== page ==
OF the original thirty-five souls, not reckoning natives, who had accompanied Henri Marais upon his ill-fated expedition, there now remained but nine alive at the new Maraisfontein. These were himself, his daughter, four Prinsloos—a family of extraordinary constitution—and three Meyers, being the husband of the poor woman I had seen committed to the grave and two of her six children. The rest, Hernan Pereira excepted, had died of fever and actual starvation, for when the fever lessened with the change of the seasons, the starvation set in. It appeared that, with the exception of a very little, they had stored their powder in a kind of outbuilding which they constructed, placing it at a distance for safety’s sake. When most of the surviving men were away, however, a grass fire set light to this outbuilding and all the powder blew up.
After this, for a while they supplied the camp with food by the help of such ammunition as remained to them. When that failed they dug pits in which to catch game. In time the buck came to know of these pits, so that they snared no more.
Then, as the “biltong” or sun-dried meat they had made was all consumed, they were driven to every desperate expedient that is known to the starving, such as the digging up of bulbs, the boiling of grass, twigs and leaves, the catching of lizards, and so forth. I believe that they actually ate caterpillars and earthworms. But after their last fire went out through the neglect of the wretched Kaffir who was left to watch it, and having no tinder, they failed to relight it by friction, of course even this food failed them. When I arrived they had practically been three days without anything to eat except green leaves and grass, such as I saw the child chewing. In another seventy hours doubtless every one of them would have been dead.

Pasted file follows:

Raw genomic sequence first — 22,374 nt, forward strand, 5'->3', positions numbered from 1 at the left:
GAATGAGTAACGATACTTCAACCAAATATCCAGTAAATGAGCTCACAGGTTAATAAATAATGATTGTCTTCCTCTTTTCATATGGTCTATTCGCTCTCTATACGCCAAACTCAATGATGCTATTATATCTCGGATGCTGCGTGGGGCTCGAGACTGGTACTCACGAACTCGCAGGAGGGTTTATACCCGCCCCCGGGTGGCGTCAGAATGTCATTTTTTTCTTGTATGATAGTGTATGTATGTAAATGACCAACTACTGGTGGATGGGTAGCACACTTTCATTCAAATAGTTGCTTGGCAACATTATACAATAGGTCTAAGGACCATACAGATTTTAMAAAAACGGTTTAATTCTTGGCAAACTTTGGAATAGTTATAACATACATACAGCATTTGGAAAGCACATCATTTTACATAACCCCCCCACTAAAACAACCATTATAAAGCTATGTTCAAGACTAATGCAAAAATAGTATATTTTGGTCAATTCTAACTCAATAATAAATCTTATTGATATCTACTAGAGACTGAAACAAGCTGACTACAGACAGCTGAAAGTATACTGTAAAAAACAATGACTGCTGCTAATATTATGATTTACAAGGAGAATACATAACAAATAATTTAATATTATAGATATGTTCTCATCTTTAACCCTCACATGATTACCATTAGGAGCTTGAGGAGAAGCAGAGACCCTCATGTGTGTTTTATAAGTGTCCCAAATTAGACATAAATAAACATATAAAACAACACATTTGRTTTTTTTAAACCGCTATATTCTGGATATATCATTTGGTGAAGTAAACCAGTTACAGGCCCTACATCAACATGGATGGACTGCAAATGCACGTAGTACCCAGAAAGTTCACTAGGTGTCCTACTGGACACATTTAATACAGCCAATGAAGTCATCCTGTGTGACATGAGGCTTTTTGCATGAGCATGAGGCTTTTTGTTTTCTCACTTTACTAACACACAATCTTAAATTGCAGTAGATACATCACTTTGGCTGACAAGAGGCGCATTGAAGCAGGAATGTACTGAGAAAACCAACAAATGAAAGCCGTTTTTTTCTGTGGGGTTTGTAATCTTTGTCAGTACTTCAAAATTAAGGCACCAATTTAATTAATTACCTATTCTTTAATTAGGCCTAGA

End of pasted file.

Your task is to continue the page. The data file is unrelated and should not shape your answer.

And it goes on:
Well, they recovered rapidly enough, for those who had survived its ravages were evidently now impervious to fever. Who can tell the joy that I experienced as I watched Marie returning from the very brink of the grave to a state of full and lovely womanhood? After all, we were not so far away from the primitive conditions of humanity, when the first duty of man was to feed his women and his children, and I think that something of that instinct remains with us. At least, I know I never experienced a greater pleasure than I did, when the woman I loved, the poor, starving woman, ate and ate of the food which I was able to give her—she who for weeks had existed upon locusts and herbs.